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OSCaR Data and Publications

Oregon Data and Reports

Cancer is a common disease that has no single cause or simple cure. The lifetime risk of developing or dying from cancer is one out of three in the United States. In Oregon, approximately 20,000 people are newly diagnosed with an invasive cancer each year. As a state, Oregon works to reduce the number of people affected by cancer through cancer prevention, early detection and survivorship.

Counts reported in the below tables include a "total" that may not add up to the male and female combined counts as there are other gender categories included. In addition, all the cancer sites reported include cancers that have spread beyond the layer of tissue of origin (i.e., invasive cancers) except for the urinary bladder, which includes both cancers confined to the original site (in situ) and those that spread beyond (invasive).

Each cancer case can take a long time to accurately diagnose, treat and report to the Oregon State Cancer Registry (OSCaR). To assure data quality, OSCaR only includes cancer cases in its reports 24 months after first diagnosis. Read Understanding OSCaR Data to learn about current methods used in the data analysis of cancer in Oregon.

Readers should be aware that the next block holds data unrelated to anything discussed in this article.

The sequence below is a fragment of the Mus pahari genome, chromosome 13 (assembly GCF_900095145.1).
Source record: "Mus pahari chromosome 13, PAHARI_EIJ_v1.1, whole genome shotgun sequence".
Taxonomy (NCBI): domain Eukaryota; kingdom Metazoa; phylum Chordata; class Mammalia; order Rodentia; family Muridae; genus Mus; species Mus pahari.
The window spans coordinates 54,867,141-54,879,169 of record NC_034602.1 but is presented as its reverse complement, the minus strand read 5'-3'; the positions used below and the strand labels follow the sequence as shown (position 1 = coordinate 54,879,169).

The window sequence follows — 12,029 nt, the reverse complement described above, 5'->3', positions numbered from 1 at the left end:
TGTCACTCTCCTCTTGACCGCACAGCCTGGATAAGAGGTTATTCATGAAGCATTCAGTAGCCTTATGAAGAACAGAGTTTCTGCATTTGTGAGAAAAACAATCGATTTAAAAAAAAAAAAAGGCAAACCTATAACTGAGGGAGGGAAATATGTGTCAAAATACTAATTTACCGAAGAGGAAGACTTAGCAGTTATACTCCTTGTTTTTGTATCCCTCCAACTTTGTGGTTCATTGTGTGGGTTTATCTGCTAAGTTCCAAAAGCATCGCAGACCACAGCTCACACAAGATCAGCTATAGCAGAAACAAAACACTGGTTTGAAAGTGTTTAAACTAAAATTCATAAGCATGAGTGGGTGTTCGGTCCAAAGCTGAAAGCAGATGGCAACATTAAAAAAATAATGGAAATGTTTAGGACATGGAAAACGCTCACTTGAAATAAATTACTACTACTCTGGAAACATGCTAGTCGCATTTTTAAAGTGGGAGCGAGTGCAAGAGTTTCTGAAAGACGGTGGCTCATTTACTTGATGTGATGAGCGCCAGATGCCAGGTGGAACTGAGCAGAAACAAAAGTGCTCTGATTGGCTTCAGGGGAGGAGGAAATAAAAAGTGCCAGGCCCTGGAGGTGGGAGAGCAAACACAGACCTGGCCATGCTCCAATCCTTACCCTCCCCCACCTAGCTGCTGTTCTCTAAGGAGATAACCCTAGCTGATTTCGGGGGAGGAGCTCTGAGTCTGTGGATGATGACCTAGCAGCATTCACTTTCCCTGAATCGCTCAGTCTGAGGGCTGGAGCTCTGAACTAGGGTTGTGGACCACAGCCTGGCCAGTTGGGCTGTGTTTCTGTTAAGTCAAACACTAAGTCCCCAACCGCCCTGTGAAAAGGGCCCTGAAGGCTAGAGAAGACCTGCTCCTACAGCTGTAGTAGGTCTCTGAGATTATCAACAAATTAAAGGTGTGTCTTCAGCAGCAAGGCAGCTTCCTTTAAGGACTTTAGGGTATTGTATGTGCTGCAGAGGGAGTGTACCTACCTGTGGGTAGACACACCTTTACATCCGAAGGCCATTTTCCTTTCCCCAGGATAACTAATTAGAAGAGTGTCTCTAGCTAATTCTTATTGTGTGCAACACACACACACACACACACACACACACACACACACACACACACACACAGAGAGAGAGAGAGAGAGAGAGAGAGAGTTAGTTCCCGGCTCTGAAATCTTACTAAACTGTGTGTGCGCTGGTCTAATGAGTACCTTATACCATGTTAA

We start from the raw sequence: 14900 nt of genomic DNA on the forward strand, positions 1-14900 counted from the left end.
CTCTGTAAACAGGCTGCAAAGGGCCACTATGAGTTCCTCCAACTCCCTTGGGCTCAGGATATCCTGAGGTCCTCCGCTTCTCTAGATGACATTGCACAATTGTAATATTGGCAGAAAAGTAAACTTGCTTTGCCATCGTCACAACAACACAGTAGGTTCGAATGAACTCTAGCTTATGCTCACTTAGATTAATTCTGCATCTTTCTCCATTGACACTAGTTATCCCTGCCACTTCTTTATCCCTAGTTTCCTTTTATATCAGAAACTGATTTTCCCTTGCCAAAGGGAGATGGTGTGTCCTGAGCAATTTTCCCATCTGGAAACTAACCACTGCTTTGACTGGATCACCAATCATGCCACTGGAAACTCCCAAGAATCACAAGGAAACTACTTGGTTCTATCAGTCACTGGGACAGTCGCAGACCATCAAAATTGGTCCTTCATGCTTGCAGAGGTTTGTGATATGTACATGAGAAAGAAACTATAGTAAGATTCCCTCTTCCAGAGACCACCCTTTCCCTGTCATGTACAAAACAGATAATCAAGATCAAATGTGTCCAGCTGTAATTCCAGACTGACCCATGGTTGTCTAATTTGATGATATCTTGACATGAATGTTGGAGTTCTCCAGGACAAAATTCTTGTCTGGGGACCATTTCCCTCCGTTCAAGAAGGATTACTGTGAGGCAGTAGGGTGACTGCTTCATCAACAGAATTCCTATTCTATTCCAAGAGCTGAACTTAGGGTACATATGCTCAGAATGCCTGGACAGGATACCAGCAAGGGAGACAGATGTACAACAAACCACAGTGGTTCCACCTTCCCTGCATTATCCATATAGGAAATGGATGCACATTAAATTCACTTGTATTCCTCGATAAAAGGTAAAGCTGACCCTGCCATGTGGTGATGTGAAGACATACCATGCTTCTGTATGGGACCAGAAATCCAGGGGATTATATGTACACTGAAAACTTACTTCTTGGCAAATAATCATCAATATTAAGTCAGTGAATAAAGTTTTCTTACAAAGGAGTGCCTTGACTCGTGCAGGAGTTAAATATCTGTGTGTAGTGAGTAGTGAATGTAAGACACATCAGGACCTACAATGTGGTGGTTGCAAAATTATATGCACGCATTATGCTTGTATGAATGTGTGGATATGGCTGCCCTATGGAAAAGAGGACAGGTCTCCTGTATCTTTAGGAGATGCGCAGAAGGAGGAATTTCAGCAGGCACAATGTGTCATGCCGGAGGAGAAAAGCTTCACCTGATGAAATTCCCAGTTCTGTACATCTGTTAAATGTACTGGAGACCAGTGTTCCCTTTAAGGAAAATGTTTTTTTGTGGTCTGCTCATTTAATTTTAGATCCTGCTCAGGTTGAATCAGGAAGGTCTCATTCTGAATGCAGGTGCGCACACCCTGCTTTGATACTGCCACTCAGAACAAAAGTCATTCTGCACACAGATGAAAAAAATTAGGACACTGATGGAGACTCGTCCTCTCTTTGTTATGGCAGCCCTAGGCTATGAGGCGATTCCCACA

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Cancers related to modifiable risk factors

There are many things that affect a person’s chances of getting cancer. Common risk factors for cancer include age, family history, some behaviors and environmental exposures. Some cancer risk factors, such as age and family history, can’t be changed. Other cancer risk factors, such as smoking and alcohol use, can be changed and are called “modifiable risk factors”.

The table below includes a list of cancers associated with some common modifiable risk factors. The new diagnoses and deaths from these cancers are available in the new cancer diagnoses and cancer deaths tables. Risk factors listed include:

  • Alcohol use: Alcohol is a known cause of many cancers, especially digestive tract and liver cancers. Alcohol use can be reduced through education and policy changes that reduce the accessibility and consumption of alcohol.
  • Obesity: People living with obesity are at higher risk of several cancers, even if they are physically active. Risk of obesity can be reduced through better nutrition and more physical activity. Communities that improve access to fruits and vegetables, parks and public transportation can help people reduce the risk of obesity.
  • Physical inactivity: People who are physically inactive are at higher risk of some cancers, even if they have a healthy weight. For most people, the most effective approach to increasing physical activity is to make activities such as walking or biking convenient, safe and attractive.
  • Tobacco use: Tobacco use causes cancers in nearly every system of the body, including over fifteen kinds of cancer. Tobacco use can be reduced through cessation interventions and policy changes that reduce the availability of tobacco in the retail environment and create smoke-free environments.

List of cancers and significant associated modifiable risk factors

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Annual diagnoses and deaths 2011-2015